This process took a long time because I had to find a TimeMachine backup from the old machine. I had to figure out how to open a backup from a different machine, [Hold down the option key and select Browse Other Backup Disks] but doing that was no help because I could not access the hidden files! So, I just navigated into the backup archive to find my files and used the CMD-Shift-. option to show the hidden folders.

Friday, December 30, 2022

When the lights get dim?

We've got a great stove, at least in theory. A Thermidor RDFS30 gas slide in range from the mid 90's. For some time now they have not manufactured replacement parts.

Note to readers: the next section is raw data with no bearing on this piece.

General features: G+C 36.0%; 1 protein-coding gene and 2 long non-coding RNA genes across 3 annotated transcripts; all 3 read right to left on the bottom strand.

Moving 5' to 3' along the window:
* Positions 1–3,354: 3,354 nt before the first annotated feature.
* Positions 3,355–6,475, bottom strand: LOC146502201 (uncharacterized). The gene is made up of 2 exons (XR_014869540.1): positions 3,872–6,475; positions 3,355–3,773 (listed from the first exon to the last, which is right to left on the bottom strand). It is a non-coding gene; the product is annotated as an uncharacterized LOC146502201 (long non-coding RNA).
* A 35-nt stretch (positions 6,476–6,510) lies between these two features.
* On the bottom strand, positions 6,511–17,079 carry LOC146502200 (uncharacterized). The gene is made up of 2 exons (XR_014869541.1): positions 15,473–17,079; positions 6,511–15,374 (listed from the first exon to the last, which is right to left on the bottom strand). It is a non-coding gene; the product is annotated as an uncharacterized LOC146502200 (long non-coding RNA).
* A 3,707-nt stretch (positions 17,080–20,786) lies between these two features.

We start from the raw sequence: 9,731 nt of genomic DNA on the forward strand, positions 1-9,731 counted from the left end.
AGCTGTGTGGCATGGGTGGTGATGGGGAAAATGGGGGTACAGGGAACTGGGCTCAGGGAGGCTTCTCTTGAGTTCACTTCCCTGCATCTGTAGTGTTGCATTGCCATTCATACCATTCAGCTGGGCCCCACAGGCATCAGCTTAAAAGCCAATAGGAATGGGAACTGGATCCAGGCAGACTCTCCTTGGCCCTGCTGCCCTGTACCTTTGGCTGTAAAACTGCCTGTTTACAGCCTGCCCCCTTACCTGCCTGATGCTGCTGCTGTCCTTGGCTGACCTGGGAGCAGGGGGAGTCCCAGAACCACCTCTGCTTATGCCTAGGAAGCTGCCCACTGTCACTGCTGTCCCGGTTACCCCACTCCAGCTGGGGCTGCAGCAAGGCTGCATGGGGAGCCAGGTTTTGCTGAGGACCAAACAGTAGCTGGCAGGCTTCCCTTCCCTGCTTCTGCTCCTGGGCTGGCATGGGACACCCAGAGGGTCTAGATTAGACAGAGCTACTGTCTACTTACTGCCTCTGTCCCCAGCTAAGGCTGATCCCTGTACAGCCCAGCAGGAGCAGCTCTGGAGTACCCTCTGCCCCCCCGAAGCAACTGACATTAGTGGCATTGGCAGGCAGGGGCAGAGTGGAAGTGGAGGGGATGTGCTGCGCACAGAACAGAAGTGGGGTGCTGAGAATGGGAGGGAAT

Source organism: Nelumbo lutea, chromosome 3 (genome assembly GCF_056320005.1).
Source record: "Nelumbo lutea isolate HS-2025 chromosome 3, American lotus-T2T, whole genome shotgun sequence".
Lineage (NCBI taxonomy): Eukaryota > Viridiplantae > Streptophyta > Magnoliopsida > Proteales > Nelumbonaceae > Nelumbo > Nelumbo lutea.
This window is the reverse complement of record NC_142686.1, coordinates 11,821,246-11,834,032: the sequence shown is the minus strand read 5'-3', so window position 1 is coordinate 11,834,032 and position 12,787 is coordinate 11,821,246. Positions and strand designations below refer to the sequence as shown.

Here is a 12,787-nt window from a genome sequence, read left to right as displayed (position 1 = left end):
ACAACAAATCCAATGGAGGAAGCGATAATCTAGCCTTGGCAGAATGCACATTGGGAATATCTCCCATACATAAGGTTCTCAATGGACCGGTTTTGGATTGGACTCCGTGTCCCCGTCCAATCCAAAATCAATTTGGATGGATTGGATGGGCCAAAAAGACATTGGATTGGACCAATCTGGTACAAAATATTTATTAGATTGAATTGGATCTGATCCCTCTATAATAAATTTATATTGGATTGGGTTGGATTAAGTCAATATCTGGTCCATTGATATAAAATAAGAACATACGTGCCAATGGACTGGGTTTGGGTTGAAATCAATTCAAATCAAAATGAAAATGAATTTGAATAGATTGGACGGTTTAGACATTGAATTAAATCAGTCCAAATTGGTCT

It turns out the LED display on the oven control module (part number 486752) is dim. Hardly readable even in the dark. The time is readable but the oven temperature is not.

I see some of these modules used on EBay for over $600. Yikes! And one post for the wrong part. Scary. We'll need to re-do the kitchen eventually, and we've dodged a fridge replacement so far this year. So, I'd like to get this fixed until we have time to think about a re-do. An equivalent LG model is on sale for $1299.

Online I see two companies who will repair the unit and ship it back for about $200. Also, there is a 'repair kit' available, but the repair kit handles other issues with the control board - not the dim LEDs.

The deal with my partner is, if we can use the cooktop, I can disable the oven for a week.

To access the control module, first I had to turn off the power and unscrew the brass fittings under each burner.

Then the deck can be lifted up.